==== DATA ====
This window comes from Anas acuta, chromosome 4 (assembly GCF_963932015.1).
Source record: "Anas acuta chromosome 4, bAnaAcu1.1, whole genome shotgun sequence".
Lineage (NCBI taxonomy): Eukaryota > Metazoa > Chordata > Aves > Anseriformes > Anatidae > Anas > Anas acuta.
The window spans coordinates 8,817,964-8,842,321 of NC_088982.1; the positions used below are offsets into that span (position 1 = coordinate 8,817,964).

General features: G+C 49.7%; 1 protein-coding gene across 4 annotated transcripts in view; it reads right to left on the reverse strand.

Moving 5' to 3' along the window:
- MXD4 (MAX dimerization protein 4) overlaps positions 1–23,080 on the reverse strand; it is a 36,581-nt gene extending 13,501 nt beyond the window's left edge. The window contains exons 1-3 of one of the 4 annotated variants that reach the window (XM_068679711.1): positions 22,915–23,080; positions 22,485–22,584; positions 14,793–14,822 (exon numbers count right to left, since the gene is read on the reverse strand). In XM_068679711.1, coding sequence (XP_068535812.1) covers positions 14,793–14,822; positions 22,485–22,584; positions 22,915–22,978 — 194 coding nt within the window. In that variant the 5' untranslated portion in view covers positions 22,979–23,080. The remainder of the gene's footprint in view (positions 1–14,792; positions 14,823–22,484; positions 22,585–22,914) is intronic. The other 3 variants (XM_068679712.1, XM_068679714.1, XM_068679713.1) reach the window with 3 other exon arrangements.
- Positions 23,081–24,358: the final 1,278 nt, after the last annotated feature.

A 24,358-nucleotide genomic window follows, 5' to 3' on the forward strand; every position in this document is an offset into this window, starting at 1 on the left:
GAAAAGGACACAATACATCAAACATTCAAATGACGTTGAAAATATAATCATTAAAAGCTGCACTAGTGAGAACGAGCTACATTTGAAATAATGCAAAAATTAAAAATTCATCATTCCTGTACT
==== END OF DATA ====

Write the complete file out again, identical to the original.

This window comes from Anas acuta, chromosome 4 (assembly GCF_963932015.1).
Source record: "Anas acuta chromosome 4, bAnaAcu1.1, whole genome shotgun sequence".
Lineage (NCBI taxonomy): Eukaryota > Metazoa > Chordata > Aves > Anseriformes > Anatidae > Anas > Anas acuta.
The window spans coordinates 8,817,964-8,842,321 of NC_088982.1; the positions used below are offsets into that span (position 1 = coordinate 8,817,964).

General features: G+C 49.7%; 1 protein-coding gene across 4 annotated transcripts in view; it reads right to left on the reverse strand.

Moving 5' to 3' along the window:
- MXD4 (MAX dimerization protein 4) overlaps positions 1–23,080 on the reverse strand; it is a 36,581-nt gene extending 13,501 nt beyond the window's left edge. The window contains exons 1-3 of one of the 4 annotated variants that reach the window (XM_068679711.1): positions 22,915–23,080; positions 22,485–22,584; positions 14,793–14,822 (exon numbers count right to left, since the gene is read on the reverse strand). In XM_068679711.1, coding sequence (XP_068535812.1) covers positions 14,793–14,822; positions 22,485–22,584; positions 22,915–22,978 — 194 coding nt within the window. In that variant the 5' untranslated portion in view covers positions 22,979–23,080. The remainder of the gene's footprint in view (positions 1–14,792; positions 14,823–22,484; positions 22,585–22,914) is intronic. The other 3 variants (XM_068679712.1, XM_068679714.1, XM_068679713.1) reach the window with 3 other exon arrangements.
- Positions 23,081–24,358: the final 1,278 nt, after the last annotated feature.

A 24,358-nucleotide genomic window follows, 5' to 3' on the forward strand; every position in this document is an offset into this window, starting at 1 on the left:
GAAAAGGACACAATACATCAAACATTCAAATGACGTTGAAAATATAATCATTAAAAGCTGCACTAGTGAGAACGAGCTACATTTGAAATAATGCAAAAATTAAAAATTCATCATTCCTGTACT